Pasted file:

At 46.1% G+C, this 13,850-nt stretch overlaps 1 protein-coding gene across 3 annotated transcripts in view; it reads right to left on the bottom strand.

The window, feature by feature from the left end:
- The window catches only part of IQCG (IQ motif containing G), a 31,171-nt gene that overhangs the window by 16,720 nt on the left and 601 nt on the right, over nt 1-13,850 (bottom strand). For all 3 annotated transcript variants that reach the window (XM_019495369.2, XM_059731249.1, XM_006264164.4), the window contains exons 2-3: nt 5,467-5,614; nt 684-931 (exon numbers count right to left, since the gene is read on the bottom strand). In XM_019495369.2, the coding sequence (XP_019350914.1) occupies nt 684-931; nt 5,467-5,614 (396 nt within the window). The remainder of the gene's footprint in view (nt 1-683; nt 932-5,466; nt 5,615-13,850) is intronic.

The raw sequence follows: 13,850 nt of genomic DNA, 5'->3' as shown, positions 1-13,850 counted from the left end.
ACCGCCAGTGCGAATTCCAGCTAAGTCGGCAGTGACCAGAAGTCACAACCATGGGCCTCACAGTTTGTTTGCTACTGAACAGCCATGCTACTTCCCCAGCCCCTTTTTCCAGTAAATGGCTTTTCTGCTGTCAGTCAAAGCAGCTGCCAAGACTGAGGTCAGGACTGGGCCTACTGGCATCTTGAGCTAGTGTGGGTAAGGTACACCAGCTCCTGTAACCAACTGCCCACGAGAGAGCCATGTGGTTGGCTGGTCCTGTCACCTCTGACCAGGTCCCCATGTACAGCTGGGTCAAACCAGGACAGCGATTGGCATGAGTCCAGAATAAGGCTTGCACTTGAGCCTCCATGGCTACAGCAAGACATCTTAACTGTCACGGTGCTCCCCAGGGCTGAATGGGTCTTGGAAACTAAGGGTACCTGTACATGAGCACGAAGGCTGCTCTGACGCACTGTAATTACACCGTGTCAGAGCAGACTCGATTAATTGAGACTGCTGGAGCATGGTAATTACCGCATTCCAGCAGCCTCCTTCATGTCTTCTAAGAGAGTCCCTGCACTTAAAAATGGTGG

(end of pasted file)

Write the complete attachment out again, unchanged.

At 46.1% G+C, this 13,850-nt stretch overlaps 1 protein-coding gene across 3 annotated transcripts in view; it reads right to left on the bottom strand.

The window, feature by feature from the left end:
- The window catches only part of IQCG (IQ motif containing G), a 31,171-nt gene that overhangs the window by 16,720 nt on the left and 601 nt on the right, over nt 1-13,850 (bottom strand). For all 3 annotated transcript variants that reach the window (XM_019495369.2, XM_059731249.1, XM_006264164.4), the window contains exons 2-3: nt 5,467-5,614; nt 684-931 (exon numbers count right to left, since the gene is read on the bottom strand). In XM_019495369.2, the coding sequence (XP_019350914.1) occupies nt 684-931; nt 5,467-5,614 (396 nt within the window). The remainder of the gene's footprint in view (nt 1-683; nt 932-5,466; nt 5,615-13,850) is intronic.

The raw sequence follows: 13,850 nt of genomic DNA, 5'->3' as shown, positions 1-13,850 counted from the left end.
ACCGCCAGTGCGAATTCCAGCTAAGTCGGCAGTGACCAGAAGTCACAACCATGGGCCTCACAGTTTGTTTGCTACTGAACAGCCATGCTACTTCCCCAGCCCCTTTTTCCAGTAAATGGCTTTTCTGCTGTCAGTCAAAGCAGCTGCCAAGACTGAGGTCAGGACTGGGCCTACTGGCATCTTGAGCTAGTGTGGGTAAGGTACACCAGCTCCTGTAACCAACTGCCCACGAGAGAGCCATGTGGTTGGCTGGTCCTGTCACCTCTGACCAGGTCCCCATGTACAGCTGGGTCAAACCAGGACAGCGATTGGCATGAGTCCAGAATAAGGCTTGCACTTGAGCCTCCATGGCTACAGCAAGACATCTTAACTGTCACGGTGCTCCCCAGGGCTGAATGGGTCTTGGAAACTAAGGGTACCTGTACATGAGCACGAAGGCTGCTCTGACGCACTGTAATTACACCGTGTCAGAGCAGACTCGATTAATTGAGACTGCTGGAGCATGGTAATTACCGCATTCCAGCAGCCTCCTTCATGTCTTCTAAGAGAGTCCCTGCACTTAAAAATGGTGG